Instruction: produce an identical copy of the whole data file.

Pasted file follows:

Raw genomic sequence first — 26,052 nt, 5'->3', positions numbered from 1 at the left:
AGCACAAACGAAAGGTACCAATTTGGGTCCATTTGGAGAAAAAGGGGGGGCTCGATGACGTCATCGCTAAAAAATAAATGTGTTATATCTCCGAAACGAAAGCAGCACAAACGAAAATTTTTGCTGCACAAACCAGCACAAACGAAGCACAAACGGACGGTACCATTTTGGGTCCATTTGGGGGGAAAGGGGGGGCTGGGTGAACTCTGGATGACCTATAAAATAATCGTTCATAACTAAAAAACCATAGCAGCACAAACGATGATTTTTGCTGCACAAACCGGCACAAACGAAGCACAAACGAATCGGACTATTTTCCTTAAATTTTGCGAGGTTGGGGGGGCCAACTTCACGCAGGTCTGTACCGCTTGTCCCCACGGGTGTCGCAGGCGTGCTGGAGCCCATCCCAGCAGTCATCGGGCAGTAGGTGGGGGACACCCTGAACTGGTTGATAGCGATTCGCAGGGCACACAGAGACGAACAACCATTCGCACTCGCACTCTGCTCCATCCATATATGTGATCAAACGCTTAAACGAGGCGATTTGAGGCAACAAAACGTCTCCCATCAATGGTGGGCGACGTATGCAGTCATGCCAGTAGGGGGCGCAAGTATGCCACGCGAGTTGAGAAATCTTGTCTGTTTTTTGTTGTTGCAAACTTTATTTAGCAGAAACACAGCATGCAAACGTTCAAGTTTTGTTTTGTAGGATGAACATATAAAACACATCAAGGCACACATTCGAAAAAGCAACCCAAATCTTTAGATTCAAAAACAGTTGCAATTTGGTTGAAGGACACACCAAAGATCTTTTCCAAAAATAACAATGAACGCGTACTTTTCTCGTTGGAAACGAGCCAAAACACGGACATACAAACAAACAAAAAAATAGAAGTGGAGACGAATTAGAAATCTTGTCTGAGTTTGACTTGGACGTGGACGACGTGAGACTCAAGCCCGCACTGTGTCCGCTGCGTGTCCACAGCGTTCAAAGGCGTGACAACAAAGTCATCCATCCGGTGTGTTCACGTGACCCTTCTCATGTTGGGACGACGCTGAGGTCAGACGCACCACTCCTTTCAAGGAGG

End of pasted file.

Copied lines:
Raw genomic sequence first — 26,052 nt, 5'->3', positions numbered from 1 at the left:
AGCACAAACGAAAGGTACCAATTTGGGTCCATTTGGAGAAAAAGGGGGGGCTCGATGACGTCATCGCTAAAAAATAAATGTGTTATATCTCCGAAACGAAAGCAGCACAAACGAAAATTTTTGCTGCACAAACCAGCACAAACGAAGCACAAACGGACGGTACCATTTTGGGTCCATTTGGGGGGAAAGGGGGGGCTGGGTGAACTCTGGATGACCTATAAAATAATCGTTCATAACTAAAAAACCATAGCAGCACAAACGATGATTTTTGCTGCACAAACCGGCACAAACGAAGCACAAACGAATCGGACTATTTTCCTTAAATTTTGCGAGGTTGGGGGGGCCAACTTCACGCAGGTCTGTACCGCTTGTCCCCACGGGTGTCGCAGGCGTGCTGGAGCCCATCCCAGCAGTCATCGGGCAGTAGGTGGGGGACACCCTGAACTGGTTGATAGCGATTCGCAGGGCACACAGAGACGAACAACCATTCGCACTCGCACTCTGCTCCATCCATATATGTGATCAAACGCTTAAACGAGGCGATTTGAGGCAACAAAACGTCTCCCATCAATGGTGGGCGACGTATGCAGTCATGCCAGTAGGGGGCGCAAGTATGCCACGCGAGTTGAGAAATCTTGTCTGTTTTTTGTTGTTGCAAACTTTATTTAGCAGAAACACAGCATGCAAACGTTCAAGTTTTGTTTTGTAGGATGAACATATAAAACACATCAAGGCACACATTCGAAAAAGCAACCCAAATCTTTAGATTCAAAAACAGTTGCAATTTGGTTGAAGGACACACCAAAGATCTTTTCCAAAAATAACAATGAACGCGTACTTTTCTCGTTGGAAACGAGCCAAAACACGGACATACAAACAAACAAAAAAATAGAAGTGGAGACGAATTAGAAATCTTGTCTGAGTTTGACTTGGACGTGGACGACGTGAGACTCAAGCCCGCACTGTGTCCGCTGCGTGTCCACAGCGTTCAAAGGCGTGACAACAAAGTCATCCATCCGGTGTGTTCACGTGACCCTTCTCATGTTGGGACGACGCTGAGGTCAGACGCACCACTCCTTTCAAGGAGG